Evangelical politics: the rise and fall of Mike Baird

Mike Baird has announced a backdown on NSW’s greyhound racing ban. AAP/Dan Himbrechts

I remember thinking, when Mike Baird replaced Barry O’Farrell as premier in April 2014, that the New South Wales Liberal Party had found a safe hand at the wheel. He was young, personable, with considerable experience in banking and business, and respected by both sides of an ideologically divided state Liberal Party.

I considered, at that stage, that his background as an evangelical Christian might even be an advantage.

Perhaps he would be honest and truthful – character traits not often prominent in NSW politics. Perhaps he would be aware of the core of the Christian message found in the sermon on the mount and bring those values into his government and administration.

As it happened, most of my expectations have failed to materialise.

On issue after issue – public hospitals, local government amalgamations, public housing, the lockout laws, and now the greyhound racing fiasco – his government’s decisions have demonstrated bad public policy, clumsy politics, or both. As American voters are finding with Donald Trump, experience in business does not necessarily translate to strong political leadership.

Surprisingly, Baird’s evangelical Christianity has had little impact on his administration. Left-wing Christians, who may have hoped for some social justice initiatives, would certainly be disappointed. Neither has Baird been prominent in promoting the agenda of the Christian Right.

His studies at a Vancouver bible college may affect his political style, but not the policy substance.

Yet Baird is a zealot – not in religious terms, but in his values of economic management. A student of the economics department at the University of Sydney when neoliberal values were completely dominant, he has accepted the dogmas of that faith more comprehensively than any other Australian political leader:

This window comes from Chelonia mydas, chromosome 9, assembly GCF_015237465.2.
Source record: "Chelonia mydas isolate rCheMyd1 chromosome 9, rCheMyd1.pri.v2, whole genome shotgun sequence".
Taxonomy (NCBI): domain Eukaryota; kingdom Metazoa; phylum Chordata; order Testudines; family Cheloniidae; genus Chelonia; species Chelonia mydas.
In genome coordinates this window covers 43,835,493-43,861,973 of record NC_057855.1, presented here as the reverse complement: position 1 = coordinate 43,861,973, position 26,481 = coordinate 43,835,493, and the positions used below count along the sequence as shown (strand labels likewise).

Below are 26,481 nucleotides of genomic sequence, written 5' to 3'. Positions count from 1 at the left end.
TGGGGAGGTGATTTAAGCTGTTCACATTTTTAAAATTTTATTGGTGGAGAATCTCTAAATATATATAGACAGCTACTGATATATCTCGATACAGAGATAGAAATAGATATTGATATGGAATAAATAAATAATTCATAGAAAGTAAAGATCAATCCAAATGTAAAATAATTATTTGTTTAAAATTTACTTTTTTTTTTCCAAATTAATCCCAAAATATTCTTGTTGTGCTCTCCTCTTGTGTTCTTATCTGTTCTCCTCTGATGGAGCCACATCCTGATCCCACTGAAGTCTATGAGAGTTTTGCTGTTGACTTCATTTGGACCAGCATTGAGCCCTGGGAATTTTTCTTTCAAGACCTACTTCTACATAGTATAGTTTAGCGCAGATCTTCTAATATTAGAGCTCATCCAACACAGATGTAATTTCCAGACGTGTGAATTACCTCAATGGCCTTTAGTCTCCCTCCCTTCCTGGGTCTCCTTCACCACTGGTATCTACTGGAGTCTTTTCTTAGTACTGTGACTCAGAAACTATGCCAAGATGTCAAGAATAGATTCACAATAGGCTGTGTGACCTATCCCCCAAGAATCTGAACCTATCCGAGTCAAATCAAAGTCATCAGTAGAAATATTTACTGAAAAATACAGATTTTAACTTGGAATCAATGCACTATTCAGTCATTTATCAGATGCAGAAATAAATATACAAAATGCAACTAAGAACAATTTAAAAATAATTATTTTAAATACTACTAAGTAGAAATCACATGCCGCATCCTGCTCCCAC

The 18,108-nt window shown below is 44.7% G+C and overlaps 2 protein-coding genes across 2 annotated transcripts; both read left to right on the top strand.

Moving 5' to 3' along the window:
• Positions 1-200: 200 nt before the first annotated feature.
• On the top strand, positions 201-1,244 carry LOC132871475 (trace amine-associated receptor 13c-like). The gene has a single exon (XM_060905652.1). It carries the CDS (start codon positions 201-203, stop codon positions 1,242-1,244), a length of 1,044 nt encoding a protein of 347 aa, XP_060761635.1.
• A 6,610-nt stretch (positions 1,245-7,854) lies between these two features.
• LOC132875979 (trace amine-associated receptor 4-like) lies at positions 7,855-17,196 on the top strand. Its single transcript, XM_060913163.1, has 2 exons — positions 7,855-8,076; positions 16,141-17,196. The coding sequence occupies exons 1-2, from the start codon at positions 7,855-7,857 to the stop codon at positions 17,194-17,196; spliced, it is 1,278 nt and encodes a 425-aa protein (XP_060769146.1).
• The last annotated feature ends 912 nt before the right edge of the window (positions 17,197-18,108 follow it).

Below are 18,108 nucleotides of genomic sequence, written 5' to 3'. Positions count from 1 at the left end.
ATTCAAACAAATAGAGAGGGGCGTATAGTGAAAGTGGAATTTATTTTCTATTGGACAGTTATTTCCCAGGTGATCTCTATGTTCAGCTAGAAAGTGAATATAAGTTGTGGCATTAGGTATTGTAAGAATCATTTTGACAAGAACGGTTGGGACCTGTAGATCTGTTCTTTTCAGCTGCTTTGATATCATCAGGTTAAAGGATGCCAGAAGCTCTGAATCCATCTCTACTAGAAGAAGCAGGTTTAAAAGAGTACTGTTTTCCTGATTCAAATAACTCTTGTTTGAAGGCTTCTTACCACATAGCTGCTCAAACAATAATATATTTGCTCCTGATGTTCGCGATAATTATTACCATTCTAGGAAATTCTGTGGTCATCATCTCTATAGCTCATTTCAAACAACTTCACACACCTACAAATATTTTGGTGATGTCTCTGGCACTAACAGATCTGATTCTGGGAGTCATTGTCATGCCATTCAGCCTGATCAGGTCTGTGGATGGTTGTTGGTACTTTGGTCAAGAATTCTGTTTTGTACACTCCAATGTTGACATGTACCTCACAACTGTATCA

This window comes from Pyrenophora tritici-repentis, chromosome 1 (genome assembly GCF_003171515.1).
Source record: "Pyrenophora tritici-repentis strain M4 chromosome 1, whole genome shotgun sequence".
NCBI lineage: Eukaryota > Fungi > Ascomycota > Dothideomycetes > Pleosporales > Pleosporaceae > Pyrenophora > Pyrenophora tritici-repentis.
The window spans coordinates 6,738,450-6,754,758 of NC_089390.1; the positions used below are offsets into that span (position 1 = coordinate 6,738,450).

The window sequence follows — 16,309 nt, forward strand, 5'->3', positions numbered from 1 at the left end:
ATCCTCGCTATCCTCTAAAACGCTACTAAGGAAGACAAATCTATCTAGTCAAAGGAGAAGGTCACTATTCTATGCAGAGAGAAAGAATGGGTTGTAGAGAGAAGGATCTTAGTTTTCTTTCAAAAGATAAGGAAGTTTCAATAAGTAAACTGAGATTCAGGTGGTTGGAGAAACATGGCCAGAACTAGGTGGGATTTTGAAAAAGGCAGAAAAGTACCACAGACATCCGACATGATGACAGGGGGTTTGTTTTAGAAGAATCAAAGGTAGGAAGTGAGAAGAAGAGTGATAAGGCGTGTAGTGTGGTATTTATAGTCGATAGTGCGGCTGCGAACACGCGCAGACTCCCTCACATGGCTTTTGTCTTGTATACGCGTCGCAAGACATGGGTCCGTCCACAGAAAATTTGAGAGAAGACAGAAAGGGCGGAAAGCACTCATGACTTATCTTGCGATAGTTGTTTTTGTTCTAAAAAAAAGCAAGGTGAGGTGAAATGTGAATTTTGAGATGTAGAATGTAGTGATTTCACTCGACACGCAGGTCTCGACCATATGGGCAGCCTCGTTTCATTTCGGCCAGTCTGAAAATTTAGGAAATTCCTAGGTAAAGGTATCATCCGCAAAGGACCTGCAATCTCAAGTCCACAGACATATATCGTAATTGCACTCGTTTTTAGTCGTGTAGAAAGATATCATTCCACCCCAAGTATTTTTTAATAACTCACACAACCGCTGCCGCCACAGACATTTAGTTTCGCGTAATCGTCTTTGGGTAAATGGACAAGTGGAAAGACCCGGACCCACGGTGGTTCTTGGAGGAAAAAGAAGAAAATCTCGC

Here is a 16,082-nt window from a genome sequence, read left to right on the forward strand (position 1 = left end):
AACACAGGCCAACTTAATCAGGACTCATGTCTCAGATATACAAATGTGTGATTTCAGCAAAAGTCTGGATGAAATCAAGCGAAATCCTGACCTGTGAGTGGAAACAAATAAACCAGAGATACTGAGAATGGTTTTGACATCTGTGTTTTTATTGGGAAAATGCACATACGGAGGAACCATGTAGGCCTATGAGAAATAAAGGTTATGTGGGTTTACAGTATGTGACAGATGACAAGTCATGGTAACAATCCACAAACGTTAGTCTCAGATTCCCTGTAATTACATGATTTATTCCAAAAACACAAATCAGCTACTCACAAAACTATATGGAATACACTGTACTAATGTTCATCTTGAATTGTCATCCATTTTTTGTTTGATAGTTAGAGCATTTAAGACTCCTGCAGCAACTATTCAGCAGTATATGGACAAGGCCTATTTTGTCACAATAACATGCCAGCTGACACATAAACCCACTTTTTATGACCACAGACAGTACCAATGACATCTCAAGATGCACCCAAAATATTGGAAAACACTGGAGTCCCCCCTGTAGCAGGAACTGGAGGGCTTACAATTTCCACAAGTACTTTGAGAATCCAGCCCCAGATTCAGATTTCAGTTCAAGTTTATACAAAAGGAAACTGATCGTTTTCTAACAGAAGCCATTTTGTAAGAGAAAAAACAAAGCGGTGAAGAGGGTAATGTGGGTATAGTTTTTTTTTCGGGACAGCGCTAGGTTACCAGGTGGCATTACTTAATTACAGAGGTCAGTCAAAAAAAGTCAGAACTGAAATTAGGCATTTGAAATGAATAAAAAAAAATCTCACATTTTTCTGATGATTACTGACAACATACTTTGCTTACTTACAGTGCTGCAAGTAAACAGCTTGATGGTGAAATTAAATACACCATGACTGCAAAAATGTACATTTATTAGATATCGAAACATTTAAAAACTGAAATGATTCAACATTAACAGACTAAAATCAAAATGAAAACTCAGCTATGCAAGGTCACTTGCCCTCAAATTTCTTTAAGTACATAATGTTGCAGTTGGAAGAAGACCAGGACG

• government ownership is bad (let us sell the public hospitals);

  • government regulation in non-government enterprises is bad (if the greyhound industry can’t regulate itself, then it should be banned); and

  • the unfettered market will always produce the best public policy (if public housing is unprofitable then sell it off).

These values are a matter of faith, and they lead to a personal conviction of the rightness of one’s decisions which is out of place in democratic politics.

Just to take the issue of greyhound racing as an example, the original decision to ban the whole industry was bad policy because, of the many possible ways of tackling the greyhound industry’s problems, no distinction was made between the minority proportion of cowboys (and cowgirls) who were practising live-baiting and indiscriminate slaughter of animals, and the majority of owners and trainers who were not.

Banning should be the last remedy considered in any industry, not the first.

Equity would seem to demand that if the sins of greyhound owners and trainers merited such treatment, then so would those of the banking industry, the major Australian churches, and the horse racing fraternity, where the corporate sins are arguably worse.

The revised decisions announced on Tuesday are good policy – confronting some of the worst abuses directly, and leaving the threat of a later ban if significant changes are not forthcoming.

Also, the banning decision was bad politics. There was no attempt to prepare the ground for such a radical step nor to convince the public before it was announced – on Facebook. It was simply presented as the right thing to do.

The zealot demands that others should follow him. If Baird had consulted widely before he announced his decision he would have anticipated the massive campaign orchestrated by radio shock-jocks such as Alan Jones and the Daily Telegraph.

But Deputy Premier Troy Grant was even more out of touch; his willingness to support Baird in this is inexplicable except as truly inept politics. Did he not consider what his own backbenchers and constituents would say? Do local and regional issues really have so little concern for the leader of the Nationals?

Former premier O’Farrell, in contrast, while also an economic liberal, inclining to many of those same values, was never a zealot in his politics and would never have mishandled the greyhound issue in the way that Baird has done.

One final point. The mass media and the Labor opposition have been scornful of the Baird about-face. To my mind that is silly. All governments make policy mistakes and become aware of them only when unforeseen consequences occur. If they make bad policy then the right thing to do is correct it.

That Baird has had the strength to back down on something on which he has invested so much political capital suggests that he recognises the dangers of evangelical political leadership. Perhaps we shall see better policy and politics in the future as a result. Or perhaps not.